Falling bond yields fail to tame Gold bears

10-Year Treasury yields retreated below 3.0 percent after threatening a bond bear market for the past week.

10-Year Treasury Yield

Breakout above 3.0 percent would complete a large double bottom reversal in the secular down-trend.

10-Year Treasury Yield

Rising bond yields would be expected to weaken demand for gold as the opportunity cost of holding precious metals increases.

The other major influence on gold prices, the Dollar, continues to strengthen. A strong Dollar would weaken the Dollar-price of gold.

The Dollar Index is rallying to test resistance at 95. Penetration of the long-term descending trendline in April suggests that a bottom is forming. Bullish divergence on the Trend Index indicates buying pressure.

Dollar Index

Spot Gold retraced to test the new resistance level at $1300/ounce — the former support level. The declining Trend Index indicates selling pressure and respect of the descending trendline would warn of a test of primary support at $1250/ounce.

Spot Gold

Australian gold stocks fared better, with the All Ordinaries Gold Index finding support at 4950 and the rising Trend Index signaling buying pressure. Respect of the long-term trendline would confirm another primary advance.

All Ordinaries Gold Index

The reason is not hard to find. The Australian Dollar is at a watershed, testing primary support at 75 US cents as the greenback rallies. A Trend Index peak below zero would warn of strong selling pressure. And breach of primary support would signal a decline to 69/70 US cents.

AUDUSD

Offering a potential bull market for Aussie gold stocks.

Banks hurt the ASX

Banks face continued selling pressure as the Royal Commission progresses. The ASX 300 Banks Index broke medium-term support at 7700, confirming the primary down-trend and a target of the 2016 low at 7200.

ASX 300 Banks

Financials are the largest sector in the ASX 200. Materials, consisting of mainly Metals & Mining are second.

ASX 200
Source: S&P Dow Jones Indices

The ASX 300 Metals & Mining Index remains in a primary up-trend but threatens a correction to test the long-term rising trendline. Respect of the trendline is likely and would signal continuation of the up-trend. Breach of 3400 is unlikely but would present a bearish outlook, not only for Metals & Mining, but the entire ASX.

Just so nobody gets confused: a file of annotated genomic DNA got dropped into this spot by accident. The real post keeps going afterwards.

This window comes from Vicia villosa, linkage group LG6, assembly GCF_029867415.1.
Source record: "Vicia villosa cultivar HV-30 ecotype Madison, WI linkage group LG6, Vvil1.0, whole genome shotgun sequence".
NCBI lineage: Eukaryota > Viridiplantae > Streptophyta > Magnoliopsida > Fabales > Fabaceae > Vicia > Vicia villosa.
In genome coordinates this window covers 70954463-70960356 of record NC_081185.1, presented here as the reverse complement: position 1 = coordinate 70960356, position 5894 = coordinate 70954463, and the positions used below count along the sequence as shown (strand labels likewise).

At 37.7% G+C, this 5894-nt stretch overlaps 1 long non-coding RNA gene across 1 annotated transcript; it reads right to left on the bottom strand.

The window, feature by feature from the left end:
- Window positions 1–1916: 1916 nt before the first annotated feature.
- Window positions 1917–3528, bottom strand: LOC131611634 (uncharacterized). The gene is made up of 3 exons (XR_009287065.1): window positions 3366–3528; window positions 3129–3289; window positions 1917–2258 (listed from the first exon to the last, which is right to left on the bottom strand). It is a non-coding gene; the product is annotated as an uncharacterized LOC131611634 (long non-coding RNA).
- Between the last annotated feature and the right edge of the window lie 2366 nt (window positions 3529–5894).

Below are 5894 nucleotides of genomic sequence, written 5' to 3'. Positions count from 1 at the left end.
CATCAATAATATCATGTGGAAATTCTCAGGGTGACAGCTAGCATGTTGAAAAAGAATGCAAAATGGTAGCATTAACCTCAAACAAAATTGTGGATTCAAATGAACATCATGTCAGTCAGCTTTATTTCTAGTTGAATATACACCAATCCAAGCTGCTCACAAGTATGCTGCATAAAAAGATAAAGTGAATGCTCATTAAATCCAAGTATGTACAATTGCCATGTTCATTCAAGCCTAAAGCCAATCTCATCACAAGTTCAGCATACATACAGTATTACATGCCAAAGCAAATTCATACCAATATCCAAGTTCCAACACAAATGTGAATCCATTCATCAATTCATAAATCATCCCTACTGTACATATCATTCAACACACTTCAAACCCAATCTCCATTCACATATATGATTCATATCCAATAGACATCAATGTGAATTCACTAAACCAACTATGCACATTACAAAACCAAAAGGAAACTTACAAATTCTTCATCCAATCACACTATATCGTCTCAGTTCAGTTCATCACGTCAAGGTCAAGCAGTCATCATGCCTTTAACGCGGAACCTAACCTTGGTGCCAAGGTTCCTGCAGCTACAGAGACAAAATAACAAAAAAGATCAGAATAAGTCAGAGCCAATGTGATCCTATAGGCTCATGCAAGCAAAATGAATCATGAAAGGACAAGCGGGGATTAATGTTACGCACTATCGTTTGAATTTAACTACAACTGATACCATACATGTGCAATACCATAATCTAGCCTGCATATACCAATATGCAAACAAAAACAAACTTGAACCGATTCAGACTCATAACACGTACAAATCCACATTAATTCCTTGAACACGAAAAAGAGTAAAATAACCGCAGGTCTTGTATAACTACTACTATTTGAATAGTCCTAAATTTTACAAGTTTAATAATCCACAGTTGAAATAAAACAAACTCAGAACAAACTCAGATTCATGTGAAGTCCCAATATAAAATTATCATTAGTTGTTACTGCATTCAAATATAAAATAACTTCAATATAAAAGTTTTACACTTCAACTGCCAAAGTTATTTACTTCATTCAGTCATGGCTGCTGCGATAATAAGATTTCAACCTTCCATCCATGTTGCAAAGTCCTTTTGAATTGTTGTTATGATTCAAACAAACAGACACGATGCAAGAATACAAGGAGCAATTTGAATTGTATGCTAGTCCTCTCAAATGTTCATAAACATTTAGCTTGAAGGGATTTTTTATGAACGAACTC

ASX 300 Banks

The ASX 200 is correcting to test medium-term support at 5950. Breach would warn of a test of primary support at 5750 but respect of support is just as likely. Breakout from the triangle on Twiggs Money Flow (13-week) will indicate the likely direction.

ASX 200

Price & Earnings: The Race to the Top

Now that 93% of S&P 500 stocks have reported first quarter earnings we can look at price-earnings valuation with a fair degree of confidence. My favorite is what I call PEMax, which compares Price to Maximum Annual Earnings for current and past years. This removes distortions caused by periods when earnings fall faster than price, by focusing on earnings potential rather than necessarily the most recent earnings performance.

PE of Maximum Earnings

Valuations are still high, but PEMax has pulled back to 22.78 from 24.16 in the last quarter. Valuations remain at their highest over the last 100 years at any time other than during the Dotcom bubble. Even during the 1929 Wall Street crash (Black Friday) and Black Monday of October 1987, PEMax was below 20.

While that warns us to be cautious, as valuations are high, it does not warn of an imminent down-turn. Markets react more to earnings than to prices as the chart below illustrates.

S&P 500 Earnings per Share Growth

The last two market down-turns were both precipitated by falling earnings — the blue columns on the above chart — rather than valuations.

While it is concerning that prices have run ahead of EPS — as they did during the late 1990s — consolidation over the past quarter should allow earnings room to catch up.

S&P 500: Volatility falling

The S&P 500 has broken out above its symmetrical triangle and we are now witnessing retracement to test the new support level at 2700. Volatility is falling and a dip below 1.0% would suggest that the market has returned to business as usual.

S&P 500